Zygaenidae

(redirected from Burnet moths)

Zygaenidae

[zī′jēn·ə‚dē]
(invertebrate zoology)
A diverse family of small, often brightly colored African moths in the superfamily Zygaenoidea.

Zygaenidae

 

(also Anthroceridae), a family of butterflies and crepuscular moths. The wingspread reaches 5 cm. The fore-wings, which are usually a metallic blue, green, or black, have bright red, yellow, and white spots. Some species are of one color. The caterpillars feed on the leaves of plants, usually legumes, and then winter as pupae in spindle-shaped cocoons. There are about 1,200 species, which are found on all continents, mainly in the tropics. The USSR has about 80 species. Some are pests of agricultural crops. For example, Theresia ampelophaga damages the buds and leaves of grapevines.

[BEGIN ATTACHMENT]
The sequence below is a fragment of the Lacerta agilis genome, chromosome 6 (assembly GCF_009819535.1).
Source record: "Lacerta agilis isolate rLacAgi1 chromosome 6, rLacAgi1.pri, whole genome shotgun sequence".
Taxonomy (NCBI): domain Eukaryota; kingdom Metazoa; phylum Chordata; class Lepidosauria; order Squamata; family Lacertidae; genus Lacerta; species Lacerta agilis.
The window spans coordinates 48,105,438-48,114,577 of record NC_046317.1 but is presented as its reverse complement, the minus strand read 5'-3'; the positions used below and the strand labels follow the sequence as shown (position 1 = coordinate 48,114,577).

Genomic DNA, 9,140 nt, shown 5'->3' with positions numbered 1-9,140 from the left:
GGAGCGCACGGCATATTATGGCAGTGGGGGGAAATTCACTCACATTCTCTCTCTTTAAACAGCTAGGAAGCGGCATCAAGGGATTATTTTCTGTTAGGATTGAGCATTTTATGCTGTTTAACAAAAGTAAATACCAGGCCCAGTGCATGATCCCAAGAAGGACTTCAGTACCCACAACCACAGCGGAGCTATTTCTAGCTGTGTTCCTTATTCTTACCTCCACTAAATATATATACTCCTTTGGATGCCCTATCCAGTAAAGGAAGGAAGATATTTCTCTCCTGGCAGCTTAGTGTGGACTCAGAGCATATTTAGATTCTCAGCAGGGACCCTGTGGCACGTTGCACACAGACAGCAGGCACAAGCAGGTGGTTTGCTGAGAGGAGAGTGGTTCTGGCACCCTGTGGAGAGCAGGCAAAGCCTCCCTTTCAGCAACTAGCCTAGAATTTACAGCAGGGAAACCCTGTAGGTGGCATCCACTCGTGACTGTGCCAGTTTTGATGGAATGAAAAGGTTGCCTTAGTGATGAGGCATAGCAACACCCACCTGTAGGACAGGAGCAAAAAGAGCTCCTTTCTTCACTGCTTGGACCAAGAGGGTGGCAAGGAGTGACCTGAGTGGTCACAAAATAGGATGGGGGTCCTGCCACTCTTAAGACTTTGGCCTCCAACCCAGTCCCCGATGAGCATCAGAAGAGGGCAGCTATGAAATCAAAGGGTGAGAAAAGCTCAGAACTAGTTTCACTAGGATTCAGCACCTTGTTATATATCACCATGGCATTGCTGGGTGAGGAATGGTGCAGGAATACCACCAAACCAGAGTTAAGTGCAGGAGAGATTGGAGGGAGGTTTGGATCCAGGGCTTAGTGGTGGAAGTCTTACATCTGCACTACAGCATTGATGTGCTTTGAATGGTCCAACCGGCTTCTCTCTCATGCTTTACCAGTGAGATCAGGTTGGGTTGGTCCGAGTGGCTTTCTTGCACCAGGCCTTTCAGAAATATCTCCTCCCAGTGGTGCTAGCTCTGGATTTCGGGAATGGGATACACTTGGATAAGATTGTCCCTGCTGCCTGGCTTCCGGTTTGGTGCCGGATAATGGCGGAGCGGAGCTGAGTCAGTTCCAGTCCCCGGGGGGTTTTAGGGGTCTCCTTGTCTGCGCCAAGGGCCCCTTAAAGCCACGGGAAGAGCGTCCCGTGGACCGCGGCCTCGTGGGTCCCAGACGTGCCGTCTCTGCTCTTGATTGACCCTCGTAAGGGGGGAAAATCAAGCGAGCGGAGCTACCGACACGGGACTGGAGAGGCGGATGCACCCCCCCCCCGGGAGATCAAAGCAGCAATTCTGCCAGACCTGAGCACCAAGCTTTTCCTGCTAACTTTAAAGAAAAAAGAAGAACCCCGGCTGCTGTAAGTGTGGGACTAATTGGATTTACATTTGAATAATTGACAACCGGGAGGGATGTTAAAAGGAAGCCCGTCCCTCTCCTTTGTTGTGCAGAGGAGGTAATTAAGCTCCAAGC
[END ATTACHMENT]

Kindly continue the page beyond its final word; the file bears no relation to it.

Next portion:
References in periodicals archive ?
Burnet moths in the County Durham countryside, by Tracey Laing
Thousands of six-spot burnet moths, pictured, have turned nature reserve Saltholme's meadow into a carpet of black and red as they wake from their long hibernation as caterpillars.
Some of the day-flying species are familiar, such as the grey and pink burnet moths and the nectar-seeking silver Y, and every gardener has at some time disturbed a roosting large yellow underwing in a clump of vegetation.
Burnet moths sharing a wildflower in the County <B Durham countryside by Tracey Laing Durham countryside by Tracey Laing
Pairs of mating beetles and beautiful crimson and black burnet moths - something I haven't seen for many years.